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The Elephant in the Room

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The Elephant in the Room

Many say that Big Society is not an action as much as it is a way of thinking how to transform governance and empower the society to take over. But the problem with thinking is that these are not the thinkers who carry on the consequences of the process. So what do people think? Is Big Society an opportunity or just an ‘elephant in the room’ they need to live with?
Anna Mazgal asks Ann Blackmore, Head of Campaigns and Communications at National Council for Voluntary Organisations in England

Anna Mazgal: How much civil society is there in the Big Society?

Ann Blackmore: Big Society is entirely built around the idea of working better with civil society. Citizens and individuals are given more power and more responsibility. But it is not always clear if the government expects the citizens to do it by themselves or if they recognize that individuals work through civil society organizations. Transforming public services is an important part of the agenda, including making the services more responsive to what people want. Voluntary groups are being encouraged to bid for contracts to deliver public services. My concern is that the civil sector is only seen in public service delivery. Whereas my argument will be: if you want public services to be engaged with citizens then you need to make sure that citizens understand what is available to them, understand how to make their voices heard. So it is not only about CSOs running a school or a prison, you need more CSOs campaigning and being a voice for the people. You need to make sure that you can hear what the people want.

Anna Mazgal: So this is a danger?

Ann Blackmore: Yes, there is a role for the civil society in the agenda but also there is a risk this role will be narrowed down to just contracting to deliver public services rather than expanding what people like about the civil society, the space where they can put their interest, care and enthusiasm. And these are not necessarily areas where the government needs to deliver services.

Anna Mazgal: What other challenges do you see?

Ann Blackmore: Civil society isn’t a free good. And there is a concern that the government is assuming that civil society can step in and fill all the gaps emerging after massive public spending cuts. But who is going to run these organizations and how will they be funded? And we are being told we are going to have 25 per cent of the funding cut in the next 6 months. We already starting to see community groups going under, because their funding was withdrawn. If the idea is that the volunteers will take over and run things, then we need to explain that the volunteers cost – you need a proper system in place to help them find volunteering opportunities, to manage and train the people. All that takes time and money. So the fear is that there in not enough realism as to how the sector is able to expand and take on more roles if there is not enough investment in its capacity.

Anna Mazgal: The funding is shrinking and the demand is growing. Is there enough money to do what is planned?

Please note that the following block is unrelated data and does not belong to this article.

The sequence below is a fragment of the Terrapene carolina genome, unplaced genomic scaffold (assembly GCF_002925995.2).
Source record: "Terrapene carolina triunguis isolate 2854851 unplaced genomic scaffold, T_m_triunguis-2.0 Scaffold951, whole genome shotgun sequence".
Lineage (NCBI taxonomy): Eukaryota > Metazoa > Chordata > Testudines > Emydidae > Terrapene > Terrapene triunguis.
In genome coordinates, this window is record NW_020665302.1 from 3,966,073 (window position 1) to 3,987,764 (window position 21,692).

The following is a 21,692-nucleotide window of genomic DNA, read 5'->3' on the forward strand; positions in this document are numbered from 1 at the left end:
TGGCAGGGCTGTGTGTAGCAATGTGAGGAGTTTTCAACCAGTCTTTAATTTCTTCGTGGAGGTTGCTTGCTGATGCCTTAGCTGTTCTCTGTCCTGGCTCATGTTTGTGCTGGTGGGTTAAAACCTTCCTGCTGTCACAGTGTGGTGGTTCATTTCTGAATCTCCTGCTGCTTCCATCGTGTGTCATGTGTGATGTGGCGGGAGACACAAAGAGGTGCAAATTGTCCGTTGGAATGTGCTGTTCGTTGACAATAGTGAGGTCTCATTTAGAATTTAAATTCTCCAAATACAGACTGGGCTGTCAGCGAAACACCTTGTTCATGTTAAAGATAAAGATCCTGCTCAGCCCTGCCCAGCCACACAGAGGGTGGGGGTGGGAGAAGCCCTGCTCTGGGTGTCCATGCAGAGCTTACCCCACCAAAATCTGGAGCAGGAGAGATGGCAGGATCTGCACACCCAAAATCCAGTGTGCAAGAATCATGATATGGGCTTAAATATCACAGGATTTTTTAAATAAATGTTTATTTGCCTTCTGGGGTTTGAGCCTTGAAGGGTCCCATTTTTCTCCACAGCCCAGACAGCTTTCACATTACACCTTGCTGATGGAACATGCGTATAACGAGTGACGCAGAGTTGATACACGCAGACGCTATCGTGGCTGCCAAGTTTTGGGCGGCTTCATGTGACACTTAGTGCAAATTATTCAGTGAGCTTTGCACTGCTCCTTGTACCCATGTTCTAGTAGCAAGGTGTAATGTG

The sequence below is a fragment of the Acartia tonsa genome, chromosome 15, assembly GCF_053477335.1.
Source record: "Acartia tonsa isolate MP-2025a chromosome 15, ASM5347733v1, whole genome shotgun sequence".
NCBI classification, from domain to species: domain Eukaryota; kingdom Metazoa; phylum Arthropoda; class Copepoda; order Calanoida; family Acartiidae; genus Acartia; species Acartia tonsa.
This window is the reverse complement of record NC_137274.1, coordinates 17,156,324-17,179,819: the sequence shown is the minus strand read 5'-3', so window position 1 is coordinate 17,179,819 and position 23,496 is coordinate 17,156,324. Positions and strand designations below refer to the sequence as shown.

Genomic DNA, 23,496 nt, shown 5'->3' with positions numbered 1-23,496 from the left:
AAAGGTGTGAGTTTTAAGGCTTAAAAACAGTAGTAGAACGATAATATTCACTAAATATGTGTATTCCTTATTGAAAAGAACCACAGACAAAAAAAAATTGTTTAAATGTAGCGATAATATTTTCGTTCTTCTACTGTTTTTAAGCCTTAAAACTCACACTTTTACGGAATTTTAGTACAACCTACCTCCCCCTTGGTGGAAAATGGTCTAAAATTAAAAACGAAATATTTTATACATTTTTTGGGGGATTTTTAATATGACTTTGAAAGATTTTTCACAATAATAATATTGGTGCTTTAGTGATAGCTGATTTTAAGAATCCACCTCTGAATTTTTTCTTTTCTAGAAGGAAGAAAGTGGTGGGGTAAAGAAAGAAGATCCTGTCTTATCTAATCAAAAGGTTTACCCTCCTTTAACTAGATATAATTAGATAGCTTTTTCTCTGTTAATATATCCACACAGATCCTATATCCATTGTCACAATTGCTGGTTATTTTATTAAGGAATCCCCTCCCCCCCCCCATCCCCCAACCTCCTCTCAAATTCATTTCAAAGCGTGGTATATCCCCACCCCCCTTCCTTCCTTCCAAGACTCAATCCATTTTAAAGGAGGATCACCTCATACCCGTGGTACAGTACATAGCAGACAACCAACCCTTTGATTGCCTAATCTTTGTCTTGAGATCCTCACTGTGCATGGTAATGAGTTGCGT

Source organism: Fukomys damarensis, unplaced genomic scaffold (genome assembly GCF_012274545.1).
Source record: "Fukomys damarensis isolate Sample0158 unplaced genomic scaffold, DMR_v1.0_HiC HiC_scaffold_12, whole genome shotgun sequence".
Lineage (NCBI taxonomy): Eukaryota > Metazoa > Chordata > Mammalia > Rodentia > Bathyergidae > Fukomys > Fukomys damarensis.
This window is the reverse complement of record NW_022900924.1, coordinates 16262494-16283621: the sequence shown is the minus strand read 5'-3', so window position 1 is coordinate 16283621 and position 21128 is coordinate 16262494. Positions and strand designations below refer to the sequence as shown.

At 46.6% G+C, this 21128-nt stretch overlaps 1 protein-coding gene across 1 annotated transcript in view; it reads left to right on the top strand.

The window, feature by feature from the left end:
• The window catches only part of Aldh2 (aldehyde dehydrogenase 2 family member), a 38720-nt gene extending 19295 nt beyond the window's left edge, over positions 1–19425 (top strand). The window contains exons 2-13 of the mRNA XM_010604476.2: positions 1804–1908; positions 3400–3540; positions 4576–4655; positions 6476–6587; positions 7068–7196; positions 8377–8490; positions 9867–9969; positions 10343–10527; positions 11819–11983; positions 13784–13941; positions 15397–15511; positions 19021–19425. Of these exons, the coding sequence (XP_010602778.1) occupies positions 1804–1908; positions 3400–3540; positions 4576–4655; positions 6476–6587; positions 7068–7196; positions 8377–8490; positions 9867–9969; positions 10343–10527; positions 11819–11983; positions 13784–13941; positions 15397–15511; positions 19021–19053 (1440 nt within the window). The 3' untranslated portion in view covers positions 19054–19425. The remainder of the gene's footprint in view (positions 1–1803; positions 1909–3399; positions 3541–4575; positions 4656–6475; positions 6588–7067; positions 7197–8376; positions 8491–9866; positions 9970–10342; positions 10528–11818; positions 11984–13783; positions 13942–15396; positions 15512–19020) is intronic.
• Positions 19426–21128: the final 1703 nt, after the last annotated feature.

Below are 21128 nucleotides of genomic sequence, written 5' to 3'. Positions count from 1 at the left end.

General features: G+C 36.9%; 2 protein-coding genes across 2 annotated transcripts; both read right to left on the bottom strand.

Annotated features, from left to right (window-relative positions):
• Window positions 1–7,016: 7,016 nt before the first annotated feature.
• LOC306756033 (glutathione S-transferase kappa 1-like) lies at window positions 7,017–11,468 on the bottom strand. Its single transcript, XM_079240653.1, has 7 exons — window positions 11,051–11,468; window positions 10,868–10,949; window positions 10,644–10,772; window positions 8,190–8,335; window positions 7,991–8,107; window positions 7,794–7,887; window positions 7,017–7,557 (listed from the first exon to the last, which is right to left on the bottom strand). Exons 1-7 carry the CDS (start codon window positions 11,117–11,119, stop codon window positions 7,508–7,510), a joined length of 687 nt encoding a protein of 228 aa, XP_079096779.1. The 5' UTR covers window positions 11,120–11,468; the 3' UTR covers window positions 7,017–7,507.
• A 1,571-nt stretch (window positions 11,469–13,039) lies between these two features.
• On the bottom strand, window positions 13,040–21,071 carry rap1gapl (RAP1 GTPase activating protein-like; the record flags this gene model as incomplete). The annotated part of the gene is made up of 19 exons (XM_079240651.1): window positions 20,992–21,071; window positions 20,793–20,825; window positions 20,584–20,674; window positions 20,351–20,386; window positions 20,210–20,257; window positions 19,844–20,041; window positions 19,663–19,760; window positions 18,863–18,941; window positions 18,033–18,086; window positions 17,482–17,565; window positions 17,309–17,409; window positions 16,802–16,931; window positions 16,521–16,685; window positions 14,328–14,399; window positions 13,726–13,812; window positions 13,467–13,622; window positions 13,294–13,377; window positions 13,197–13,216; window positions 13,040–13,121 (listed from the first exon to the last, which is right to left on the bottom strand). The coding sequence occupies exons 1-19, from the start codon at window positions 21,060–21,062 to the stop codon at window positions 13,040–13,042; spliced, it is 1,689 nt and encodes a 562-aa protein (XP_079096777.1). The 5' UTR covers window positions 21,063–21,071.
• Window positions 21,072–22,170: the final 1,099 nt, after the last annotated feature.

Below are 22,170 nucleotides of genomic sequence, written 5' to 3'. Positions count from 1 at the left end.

Ann Blackmore: The demand for our support and services is going to grow. Big Society is about communities coming together and supporting themselves. It has already started to get difficult here, not to mention what will happen in 6 months. My fear is that many valuable services will no longer be able to access vital funds – that older people’s lunch clubs may start to be shut down, or after school play schemes. The Big Society will work in areas that are quite well off, where people know how to organize and raise funds. But how are you going to make sure it will work in the areas where there aren’t a lot of ‘pointy elbows’? It will take more than just assuming the communities will get together and take care of themselves.

Anna Mazgal: Big Society demands new ways of cooperation between people. But when the funds are shrinking won’t there be more competition?

Ann Blackmore: Precisely. So will you collaborate or do you compete? This probably is not acknowledged. It is often pointed out that in England we have the problem of having a Scandinavian idea of a welfare state combined with an American attitude to paying taxes.

Anna Mazgal: Using these examples, a library or a school could be something that organized citizens run. The question is whether organizations are ready to do that?

Ann Blackmore: This is a real issue. To do this you need business skills. It takes a lot to run a library, you cannot just rely on volunteers. And small community groups do not necessarily have these skills. There is a strong suspicion that many organizations are not ready to take over these roles. There is a huge difference between a small, locally based volunteer group that meets three times a week and being able to provide services, 9-to-5, five days a week. It moves you from managing volunteers to managing fully paid staff with all the legal strings attached. The other problem is the time commitment needed. People in general want a good library or a good local school but they don’t want to run it! They say, that’s why we pay our taxes for. There is also the question as to whether or not allow failure, too. In the past, if a school wasn’t good enough you would just put more money into making it better. Under this model, does it go out of business? If it isn’t successful, do you just shut it down?